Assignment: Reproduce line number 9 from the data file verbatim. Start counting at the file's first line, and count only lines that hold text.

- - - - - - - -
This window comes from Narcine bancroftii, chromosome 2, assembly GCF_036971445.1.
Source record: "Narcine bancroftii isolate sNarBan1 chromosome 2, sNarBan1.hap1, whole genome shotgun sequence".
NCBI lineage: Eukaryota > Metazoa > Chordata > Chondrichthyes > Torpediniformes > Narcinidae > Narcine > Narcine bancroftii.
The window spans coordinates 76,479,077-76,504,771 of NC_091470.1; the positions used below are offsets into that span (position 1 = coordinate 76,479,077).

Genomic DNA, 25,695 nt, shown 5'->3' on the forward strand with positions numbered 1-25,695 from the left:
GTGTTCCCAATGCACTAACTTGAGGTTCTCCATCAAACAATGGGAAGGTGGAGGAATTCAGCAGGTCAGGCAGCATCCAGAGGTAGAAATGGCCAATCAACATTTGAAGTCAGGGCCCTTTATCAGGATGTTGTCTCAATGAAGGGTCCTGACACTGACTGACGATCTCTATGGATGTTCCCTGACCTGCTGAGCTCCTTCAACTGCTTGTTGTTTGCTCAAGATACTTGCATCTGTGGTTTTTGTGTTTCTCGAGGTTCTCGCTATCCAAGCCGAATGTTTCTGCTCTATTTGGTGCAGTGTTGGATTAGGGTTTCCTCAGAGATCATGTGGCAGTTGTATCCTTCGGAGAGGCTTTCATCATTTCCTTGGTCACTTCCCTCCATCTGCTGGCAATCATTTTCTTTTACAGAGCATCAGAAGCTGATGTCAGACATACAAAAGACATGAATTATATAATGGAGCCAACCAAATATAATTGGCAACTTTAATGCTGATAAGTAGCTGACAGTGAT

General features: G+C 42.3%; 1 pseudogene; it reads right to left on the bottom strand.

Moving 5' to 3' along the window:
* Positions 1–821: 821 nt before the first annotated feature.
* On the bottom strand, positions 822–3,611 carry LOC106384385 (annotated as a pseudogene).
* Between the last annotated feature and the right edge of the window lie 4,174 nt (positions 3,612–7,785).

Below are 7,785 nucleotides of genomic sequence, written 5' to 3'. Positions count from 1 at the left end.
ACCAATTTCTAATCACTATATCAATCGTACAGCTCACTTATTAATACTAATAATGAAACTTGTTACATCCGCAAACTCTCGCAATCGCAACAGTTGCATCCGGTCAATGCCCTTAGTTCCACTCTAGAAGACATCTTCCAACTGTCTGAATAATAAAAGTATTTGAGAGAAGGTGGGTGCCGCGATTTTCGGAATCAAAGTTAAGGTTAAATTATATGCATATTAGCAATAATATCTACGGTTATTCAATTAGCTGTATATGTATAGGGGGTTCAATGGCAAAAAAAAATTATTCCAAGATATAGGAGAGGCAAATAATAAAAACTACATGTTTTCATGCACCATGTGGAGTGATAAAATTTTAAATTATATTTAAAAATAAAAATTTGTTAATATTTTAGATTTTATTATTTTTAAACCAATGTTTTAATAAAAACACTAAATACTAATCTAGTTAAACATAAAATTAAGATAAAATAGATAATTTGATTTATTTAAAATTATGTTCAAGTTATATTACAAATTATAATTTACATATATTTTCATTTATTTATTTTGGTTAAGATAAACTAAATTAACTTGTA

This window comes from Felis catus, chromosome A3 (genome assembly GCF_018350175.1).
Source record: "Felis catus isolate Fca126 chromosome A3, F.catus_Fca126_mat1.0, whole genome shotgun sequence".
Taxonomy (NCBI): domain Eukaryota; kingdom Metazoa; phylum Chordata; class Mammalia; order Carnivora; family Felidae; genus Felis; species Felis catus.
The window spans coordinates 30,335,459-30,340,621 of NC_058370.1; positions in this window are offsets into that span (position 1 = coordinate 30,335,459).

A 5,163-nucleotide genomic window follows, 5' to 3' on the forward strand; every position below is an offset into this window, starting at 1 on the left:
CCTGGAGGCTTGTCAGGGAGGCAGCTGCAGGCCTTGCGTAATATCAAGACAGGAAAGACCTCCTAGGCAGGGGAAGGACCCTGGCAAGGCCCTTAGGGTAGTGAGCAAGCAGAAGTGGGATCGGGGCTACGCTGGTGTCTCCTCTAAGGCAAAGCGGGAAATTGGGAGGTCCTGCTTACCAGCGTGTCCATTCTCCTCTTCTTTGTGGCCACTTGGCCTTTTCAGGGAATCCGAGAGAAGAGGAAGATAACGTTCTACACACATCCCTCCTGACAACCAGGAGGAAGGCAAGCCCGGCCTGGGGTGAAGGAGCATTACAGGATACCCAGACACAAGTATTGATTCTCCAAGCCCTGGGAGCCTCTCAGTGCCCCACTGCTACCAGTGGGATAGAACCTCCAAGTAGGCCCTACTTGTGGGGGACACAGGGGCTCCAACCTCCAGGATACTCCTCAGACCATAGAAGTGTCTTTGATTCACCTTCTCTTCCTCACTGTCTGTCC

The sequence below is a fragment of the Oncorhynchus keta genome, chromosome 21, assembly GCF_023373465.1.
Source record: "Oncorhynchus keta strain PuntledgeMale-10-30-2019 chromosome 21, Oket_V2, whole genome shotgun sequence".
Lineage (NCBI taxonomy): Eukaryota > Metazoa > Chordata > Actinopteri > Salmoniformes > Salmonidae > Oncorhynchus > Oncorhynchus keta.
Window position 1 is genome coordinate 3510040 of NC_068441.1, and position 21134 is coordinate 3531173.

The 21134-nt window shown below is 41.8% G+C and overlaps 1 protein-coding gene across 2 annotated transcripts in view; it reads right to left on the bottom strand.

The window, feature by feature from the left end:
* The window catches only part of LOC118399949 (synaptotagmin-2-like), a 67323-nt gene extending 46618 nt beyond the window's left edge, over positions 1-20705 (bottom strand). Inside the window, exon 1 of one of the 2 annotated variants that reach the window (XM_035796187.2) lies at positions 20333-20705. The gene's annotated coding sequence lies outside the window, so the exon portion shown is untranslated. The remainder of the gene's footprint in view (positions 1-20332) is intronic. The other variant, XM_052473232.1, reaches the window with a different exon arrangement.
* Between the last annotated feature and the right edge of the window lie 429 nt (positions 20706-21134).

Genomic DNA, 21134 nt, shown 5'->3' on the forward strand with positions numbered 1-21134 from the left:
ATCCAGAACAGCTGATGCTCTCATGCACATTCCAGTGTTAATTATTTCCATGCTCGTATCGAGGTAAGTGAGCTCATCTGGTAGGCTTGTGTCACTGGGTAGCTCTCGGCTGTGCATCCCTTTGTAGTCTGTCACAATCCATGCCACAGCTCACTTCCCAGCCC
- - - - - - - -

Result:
* Positions 1–821: 821 nt before the first annotated feature.